In this post, PhD student and Gale ambassador Megan Ison shows that even under lockdown conditions, our horizons need not be limited, as she takes us on a virtual vacation in France, using Gale primary sources, to get us in the mood for that holiday we plan to take, next year … Summer 2020 – […]
Tag Archives | leisure
Articles by our own Professor Brad Beaven on how the current 48-hour weekend became the norm, were recently published in the Conversation and in The Independent: Link: https://www.independent.co.uk/life-style/weekend-lesson-four-day-working-week-a9274096.html Link: https://theconversation.com/history-of-the-two-day-weekend-offers-lessons-for-todays-calls-for-a-four-day-week-127382 Brad has published widely on urban popular culture, leisure and empire in Britain in the nineteenth and early twentieth centuries.
Dr Robert James, Senior Lecturer in History at Portsmouth, has written a piece for Social History Exchange, a blog run by the Social History Society, to celebrate Libraries Week. In the blog Rob discusses how libraries have acted, and continue to act, as hubs for the local community. To read the blog, click here.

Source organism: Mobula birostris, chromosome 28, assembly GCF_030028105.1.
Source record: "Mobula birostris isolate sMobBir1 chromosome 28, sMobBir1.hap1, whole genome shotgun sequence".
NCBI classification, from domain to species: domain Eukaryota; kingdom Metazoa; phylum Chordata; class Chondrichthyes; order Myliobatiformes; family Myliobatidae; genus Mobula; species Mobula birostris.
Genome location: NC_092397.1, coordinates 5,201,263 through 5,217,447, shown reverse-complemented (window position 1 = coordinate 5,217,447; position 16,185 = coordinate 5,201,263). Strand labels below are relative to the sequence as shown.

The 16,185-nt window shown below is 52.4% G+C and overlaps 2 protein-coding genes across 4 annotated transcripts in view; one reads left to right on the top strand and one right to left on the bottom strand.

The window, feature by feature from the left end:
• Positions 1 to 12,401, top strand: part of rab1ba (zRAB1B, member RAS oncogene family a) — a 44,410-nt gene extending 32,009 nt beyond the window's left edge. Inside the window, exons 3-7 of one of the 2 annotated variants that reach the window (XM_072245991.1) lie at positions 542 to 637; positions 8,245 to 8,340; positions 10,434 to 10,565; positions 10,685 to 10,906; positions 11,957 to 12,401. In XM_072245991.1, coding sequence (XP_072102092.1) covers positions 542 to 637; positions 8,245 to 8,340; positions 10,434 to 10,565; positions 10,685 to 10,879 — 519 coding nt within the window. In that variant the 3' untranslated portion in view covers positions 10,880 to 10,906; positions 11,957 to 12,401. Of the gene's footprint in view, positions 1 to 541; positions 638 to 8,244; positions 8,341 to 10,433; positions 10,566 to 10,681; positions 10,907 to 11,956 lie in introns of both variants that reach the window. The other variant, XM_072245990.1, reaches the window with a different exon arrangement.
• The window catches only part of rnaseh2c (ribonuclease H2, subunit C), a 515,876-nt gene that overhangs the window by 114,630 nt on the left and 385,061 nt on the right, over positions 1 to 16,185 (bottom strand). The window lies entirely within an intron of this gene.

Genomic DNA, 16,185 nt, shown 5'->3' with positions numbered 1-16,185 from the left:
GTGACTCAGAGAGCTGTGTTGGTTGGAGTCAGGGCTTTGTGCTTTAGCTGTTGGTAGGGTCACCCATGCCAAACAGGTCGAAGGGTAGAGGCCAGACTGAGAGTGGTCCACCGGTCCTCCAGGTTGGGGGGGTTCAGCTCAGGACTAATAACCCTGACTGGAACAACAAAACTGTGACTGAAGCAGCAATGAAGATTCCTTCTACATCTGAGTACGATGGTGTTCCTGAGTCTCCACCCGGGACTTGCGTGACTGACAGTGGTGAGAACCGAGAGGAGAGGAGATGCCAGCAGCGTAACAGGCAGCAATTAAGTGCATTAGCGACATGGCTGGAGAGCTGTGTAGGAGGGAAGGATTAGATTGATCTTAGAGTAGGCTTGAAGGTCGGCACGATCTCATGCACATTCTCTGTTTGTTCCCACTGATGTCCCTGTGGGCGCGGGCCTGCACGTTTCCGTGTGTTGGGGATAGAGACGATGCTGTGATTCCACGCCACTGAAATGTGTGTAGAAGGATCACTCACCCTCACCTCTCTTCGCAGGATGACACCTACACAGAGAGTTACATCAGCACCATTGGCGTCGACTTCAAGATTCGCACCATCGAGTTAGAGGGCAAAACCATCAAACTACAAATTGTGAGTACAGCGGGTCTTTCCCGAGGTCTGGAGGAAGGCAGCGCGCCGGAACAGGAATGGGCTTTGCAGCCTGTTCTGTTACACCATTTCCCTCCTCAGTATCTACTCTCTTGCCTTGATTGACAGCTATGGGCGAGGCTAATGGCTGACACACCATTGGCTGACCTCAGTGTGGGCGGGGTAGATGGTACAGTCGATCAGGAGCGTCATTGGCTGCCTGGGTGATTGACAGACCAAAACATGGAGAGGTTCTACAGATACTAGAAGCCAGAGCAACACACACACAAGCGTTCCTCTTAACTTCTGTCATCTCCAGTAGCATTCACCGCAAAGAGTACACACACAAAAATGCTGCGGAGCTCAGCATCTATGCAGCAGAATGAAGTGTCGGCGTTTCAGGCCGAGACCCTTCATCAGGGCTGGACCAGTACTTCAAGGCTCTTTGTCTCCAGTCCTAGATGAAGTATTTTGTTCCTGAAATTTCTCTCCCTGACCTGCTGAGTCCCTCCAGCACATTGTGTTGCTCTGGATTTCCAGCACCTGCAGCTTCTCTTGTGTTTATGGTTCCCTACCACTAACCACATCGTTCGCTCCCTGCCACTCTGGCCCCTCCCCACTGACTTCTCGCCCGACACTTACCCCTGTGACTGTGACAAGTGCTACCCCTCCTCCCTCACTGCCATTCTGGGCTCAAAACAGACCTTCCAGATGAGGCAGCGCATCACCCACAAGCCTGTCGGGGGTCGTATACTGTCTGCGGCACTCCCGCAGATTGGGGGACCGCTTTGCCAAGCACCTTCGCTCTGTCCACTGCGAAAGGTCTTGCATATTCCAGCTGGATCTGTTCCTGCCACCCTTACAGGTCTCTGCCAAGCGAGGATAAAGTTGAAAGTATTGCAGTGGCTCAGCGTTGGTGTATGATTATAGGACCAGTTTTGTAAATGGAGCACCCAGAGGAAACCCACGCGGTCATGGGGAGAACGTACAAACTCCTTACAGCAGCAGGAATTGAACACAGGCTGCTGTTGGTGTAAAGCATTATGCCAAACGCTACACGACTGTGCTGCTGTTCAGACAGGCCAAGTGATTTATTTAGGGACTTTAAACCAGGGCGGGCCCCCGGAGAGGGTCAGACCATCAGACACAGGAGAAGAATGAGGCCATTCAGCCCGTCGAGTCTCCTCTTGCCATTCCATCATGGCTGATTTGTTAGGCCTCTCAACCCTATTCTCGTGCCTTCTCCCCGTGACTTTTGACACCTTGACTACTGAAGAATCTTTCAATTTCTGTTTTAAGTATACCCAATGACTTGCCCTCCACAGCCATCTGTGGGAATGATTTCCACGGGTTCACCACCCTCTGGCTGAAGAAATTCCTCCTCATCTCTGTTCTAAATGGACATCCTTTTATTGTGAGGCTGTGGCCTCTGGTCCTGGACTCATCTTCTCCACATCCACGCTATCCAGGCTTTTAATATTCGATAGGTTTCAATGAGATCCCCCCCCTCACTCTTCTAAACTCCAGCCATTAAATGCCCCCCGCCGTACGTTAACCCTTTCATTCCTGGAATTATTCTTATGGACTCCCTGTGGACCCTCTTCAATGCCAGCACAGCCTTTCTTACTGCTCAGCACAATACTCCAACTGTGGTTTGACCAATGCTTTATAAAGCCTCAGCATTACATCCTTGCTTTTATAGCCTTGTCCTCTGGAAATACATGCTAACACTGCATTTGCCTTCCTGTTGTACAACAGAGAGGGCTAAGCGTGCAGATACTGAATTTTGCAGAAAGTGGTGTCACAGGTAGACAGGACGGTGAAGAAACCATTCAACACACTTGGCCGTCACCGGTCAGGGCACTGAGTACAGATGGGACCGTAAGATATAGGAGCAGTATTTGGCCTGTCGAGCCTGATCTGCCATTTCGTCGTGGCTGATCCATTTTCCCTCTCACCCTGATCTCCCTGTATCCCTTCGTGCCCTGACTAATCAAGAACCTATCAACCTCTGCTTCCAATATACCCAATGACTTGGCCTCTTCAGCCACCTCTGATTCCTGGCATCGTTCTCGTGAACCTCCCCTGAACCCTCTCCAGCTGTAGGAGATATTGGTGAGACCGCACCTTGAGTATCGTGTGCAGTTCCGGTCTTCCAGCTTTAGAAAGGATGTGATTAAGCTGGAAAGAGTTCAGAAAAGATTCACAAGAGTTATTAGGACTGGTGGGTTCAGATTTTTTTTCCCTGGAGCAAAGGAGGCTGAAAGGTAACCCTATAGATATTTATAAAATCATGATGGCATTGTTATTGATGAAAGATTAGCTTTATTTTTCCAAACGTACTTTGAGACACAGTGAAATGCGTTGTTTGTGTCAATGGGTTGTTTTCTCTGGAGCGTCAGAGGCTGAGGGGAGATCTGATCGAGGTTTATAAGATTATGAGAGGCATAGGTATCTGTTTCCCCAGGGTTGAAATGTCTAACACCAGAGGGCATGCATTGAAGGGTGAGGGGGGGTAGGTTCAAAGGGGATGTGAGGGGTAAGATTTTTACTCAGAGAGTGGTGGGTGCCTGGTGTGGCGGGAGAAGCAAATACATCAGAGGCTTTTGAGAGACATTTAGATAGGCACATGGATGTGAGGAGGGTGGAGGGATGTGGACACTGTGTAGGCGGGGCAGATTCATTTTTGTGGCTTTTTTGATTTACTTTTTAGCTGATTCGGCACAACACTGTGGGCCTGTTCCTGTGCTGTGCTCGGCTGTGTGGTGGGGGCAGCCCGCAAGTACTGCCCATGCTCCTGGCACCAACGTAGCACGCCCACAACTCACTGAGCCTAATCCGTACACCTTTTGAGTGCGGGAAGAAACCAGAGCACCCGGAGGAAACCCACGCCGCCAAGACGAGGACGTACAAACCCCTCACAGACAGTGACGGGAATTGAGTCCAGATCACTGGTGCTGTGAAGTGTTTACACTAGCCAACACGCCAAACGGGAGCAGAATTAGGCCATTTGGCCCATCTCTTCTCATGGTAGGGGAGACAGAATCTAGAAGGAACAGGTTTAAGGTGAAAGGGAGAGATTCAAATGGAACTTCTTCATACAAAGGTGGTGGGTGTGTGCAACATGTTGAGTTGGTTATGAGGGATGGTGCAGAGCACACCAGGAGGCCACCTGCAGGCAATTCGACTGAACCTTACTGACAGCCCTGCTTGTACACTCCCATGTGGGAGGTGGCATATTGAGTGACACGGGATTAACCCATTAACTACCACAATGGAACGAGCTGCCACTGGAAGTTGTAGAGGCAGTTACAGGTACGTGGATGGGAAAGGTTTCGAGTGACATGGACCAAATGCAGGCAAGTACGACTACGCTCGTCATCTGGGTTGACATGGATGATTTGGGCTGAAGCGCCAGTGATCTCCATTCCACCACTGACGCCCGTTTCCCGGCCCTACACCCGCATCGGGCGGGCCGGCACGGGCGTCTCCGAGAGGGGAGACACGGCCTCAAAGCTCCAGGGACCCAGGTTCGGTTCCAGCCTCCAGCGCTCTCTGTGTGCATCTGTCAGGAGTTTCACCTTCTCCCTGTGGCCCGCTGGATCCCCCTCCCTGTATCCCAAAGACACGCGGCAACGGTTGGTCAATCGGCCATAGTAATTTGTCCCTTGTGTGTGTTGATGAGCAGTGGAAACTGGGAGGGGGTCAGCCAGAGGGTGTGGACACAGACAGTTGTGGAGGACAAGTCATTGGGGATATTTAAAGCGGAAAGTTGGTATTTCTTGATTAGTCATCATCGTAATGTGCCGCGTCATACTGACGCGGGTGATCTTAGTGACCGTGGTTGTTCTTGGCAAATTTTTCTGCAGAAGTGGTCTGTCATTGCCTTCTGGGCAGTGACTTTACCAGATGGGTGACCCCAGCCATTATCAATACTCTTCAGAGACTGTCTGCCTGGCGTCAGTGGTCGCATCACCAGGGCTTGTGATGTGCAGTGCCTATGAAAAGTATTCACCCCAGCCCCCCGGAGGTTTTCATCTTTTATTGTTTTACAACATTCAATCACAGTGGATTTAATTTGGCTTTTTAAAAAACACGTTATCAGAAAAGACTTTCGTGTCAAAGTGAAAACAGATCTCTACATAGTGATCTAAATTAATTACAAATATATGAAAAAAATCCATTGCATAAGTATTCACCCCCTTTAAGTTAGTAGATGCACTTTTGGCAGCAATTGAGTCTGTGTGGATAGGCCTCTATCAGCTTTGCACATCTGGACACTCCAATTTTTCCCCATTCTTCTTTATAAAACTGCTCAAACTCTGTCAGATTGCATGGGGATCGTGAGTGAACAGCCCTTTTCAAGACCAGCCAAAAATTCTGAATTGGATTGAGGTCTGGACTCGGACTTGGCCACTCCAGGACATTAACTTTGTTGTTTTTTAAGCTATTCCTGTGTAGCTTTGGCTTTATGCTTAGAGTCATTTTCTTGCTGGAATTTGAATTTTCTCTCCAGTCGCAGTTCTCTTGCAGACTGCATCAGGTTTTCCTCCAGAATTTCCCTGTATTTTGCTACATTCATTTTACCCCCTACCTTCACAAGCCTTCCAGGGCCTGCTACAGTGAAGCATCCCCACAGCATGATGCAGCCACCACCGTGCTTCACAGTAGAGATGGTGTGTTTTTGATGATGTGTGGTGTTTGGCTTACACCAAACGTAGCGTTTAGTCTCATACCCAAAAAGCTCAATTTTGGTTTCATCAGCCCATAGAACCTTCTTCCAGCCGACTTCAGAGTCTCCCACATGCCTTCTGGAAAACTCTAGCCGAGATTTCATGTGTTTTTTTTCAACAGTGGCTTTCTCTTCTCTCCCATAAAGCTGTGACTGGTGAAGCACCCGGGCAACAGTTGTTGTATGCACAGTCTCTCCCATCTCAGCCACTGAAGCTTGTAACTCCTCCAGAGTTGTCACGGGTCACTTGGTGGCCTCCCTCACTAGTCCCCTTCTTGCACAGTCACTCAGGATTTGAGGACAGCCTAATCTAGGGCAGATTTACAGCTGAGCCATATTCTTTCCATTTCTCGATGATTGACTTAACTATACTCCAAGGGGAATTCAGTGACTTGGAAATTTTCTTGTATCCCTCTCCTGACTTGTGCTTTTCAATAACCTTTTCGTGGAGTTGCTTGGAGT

In this blog, the second in a series of posts looking at sites of historical interest in Portsmouth, Dr Rob James, Senior Lecturer in History, discusses the changing uses of the city’s cinema buildings. Rob specialises in researching society’s leisure activities and teaches a number of units on film and the cinema, including, as part […]
Adam O’Leary, a second year History student at the University of Portsmouth, wrote the following blog on the 19th century British Porcelain teapot for the Introduction to Historical Research Unit. In the blog Adam discusses the ways in which historians can use sources such as this to better understand society’s attitudes and assumptions in the […]
Dr Robert James, Senior Lecturer in History, has recently published an article in the journal Cultural and Social History on the role of public libraries in the naval town of Portsmouth, UK during the Second World War. See below for the abstract, and if you want to read the article, click here. Abstract: In 1942 a library official […]